The Colorado Republican Party’s
“Contract for Colorado” “Platform for Prosperity” has been unraveling faster than a stale fruit roll-up as Colorado media outlets rip into the nonsensical details. Republicans, led by gubernatorial candidate Scott McInnis, are pushing the 1+1=4 idea that they can reduce spending, cut taxes, and increase or maintain services all at the same time. Sure, it’s not just implausible, but impossible, but that may not be important to the goal.
As The Wall Street Journal reports on its front page online today, Colorado Republicans are using their “Platform for Prosperity” to attract the “Tea Party” folks:
Colorado Republicans last week made a bold move to woo him and other restive tea-party activists by setting forth a conservative agenda — dubbed the “Platform for Prosperity” — and encouraging all candidates for state office to adopt it. The platform stresses limited government, fiscal restraint, opposition to further stimulus spending and a determination, it says, to push back against “a federal government that is too big, too intrusive and all-too-eager to seize power from the states.” The move paid immediate dividends by unifying the party in the critical gubernatorial race…
…To the consternation of Republican leaders, tea-party activists are jumping into primaries for U.S. Senate and other races, promoting their own candidates to challenge Republican front-runners in Kentucky, Florida, Illinois, California and elsewhere.
A similar dynamic is beginning to emerge in Colorado’s U.S. Senate primary, where several Republicans trying to ride the tea-party wave are taking aim at Jane Norton, a former lieutenant governor who has support from the GOP’s national leadership.
By introducing a platform that echoes tea-party mantras — smaller government, less spending, lower taxes — Colorado Republicans say they hope to avoid primary battles. Among the bullet points in the platform: Developing Colorado’s oil and gas reserves, requiring all employers to verify that their workers are legal U.S. residents, and eliminating state subsidies for reproductive health-care services at Planned Parenthood, which also performs abortions.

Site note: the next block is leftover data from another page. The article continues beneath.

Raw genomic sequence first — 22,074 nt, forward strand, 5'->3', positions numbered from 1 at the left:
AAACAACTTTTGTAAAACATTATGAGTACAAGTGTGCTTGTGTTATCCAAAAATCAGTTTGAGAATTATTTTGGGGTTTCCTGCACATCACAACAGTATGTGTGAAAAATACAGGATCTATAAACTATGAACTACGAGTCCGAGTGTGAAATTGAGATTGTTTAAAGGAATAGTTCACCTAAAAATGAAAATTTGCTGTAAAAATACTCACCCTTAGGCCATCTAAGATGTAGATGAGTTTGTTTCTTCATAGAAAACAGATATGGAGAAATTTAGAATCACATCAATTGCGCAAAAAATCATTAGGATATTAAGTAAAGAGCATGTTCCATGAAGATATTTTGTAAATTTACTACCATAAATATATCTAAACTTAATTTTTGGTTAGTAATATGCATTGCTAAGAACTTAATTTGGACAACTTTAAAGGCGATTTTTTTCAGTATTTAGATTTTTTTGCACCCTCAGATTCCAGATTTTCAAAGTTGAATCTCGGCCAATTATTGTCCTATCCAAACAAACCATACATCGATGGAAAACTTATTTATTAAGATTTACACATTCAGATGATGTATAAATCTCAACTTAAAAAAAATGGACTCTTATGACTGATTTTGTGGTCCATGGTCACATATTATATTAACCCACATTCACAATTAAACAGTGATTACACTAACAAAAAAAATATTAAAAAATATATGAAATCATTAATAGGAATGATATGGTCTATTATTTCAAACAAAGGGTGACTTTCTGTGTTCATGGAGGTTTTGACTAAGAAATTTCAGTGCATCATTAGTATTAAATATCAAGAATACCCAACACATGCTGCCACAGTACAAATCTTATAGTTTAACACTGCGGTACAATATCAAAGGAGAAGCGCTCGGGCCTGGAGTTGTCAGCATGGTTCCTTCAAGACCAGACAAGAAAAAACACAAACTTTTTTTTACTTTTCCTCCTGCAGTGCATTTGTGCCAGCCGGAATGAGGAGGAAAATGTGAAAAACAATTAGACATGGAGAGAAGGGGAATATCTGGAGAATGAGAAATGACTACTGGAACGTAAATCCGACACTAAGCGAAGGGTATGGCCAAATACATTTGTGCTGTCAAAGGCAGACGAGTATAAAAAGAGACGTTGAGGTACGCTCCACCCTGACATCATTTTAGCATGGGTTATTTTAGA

Adopting that platform avoided an interparty struggle last week when two Republicans who enjoy considerable tea-party support set aside their ambitions for the governor’s mansion and united behind Scott McInnis, a six-term congressman who will likely take on incumbent Democratic Gov. Bill Ritter in 2010.
“People realize if we want to get a victory, we need to unify however possible,” Mr. McInnis said. [Pols emphasis]
That last line from McInnis is key. “Unify however possible,” damn the consequences or the logic behind it. Republicans will do anything it takes to win in 2010, drawing a line in the sand that they may someday wish they had never crossed.
The GOP’s “Platform” may be like crack for Teabaggers, but Republicans are taking a bold risk by essentially trading loud activists for their traditional support from the business community, which doesn’t like the continued weakening of Colorado’s economy.
Republicans are hoping that they can win enough elections in 2010 with support of the Teabaggers that they can force everyone else to fall in line behind them. But if that gamble doesn’t work, we could look back at 2010 as a year that permanently damaged the Republican Party by cutting its ties to the business community in favor of a few loud activists.
It’s a risky strategy for the GOP to go “all-in” with the Teabaggers. Now they have to hope like hell that they get dealt the right cards.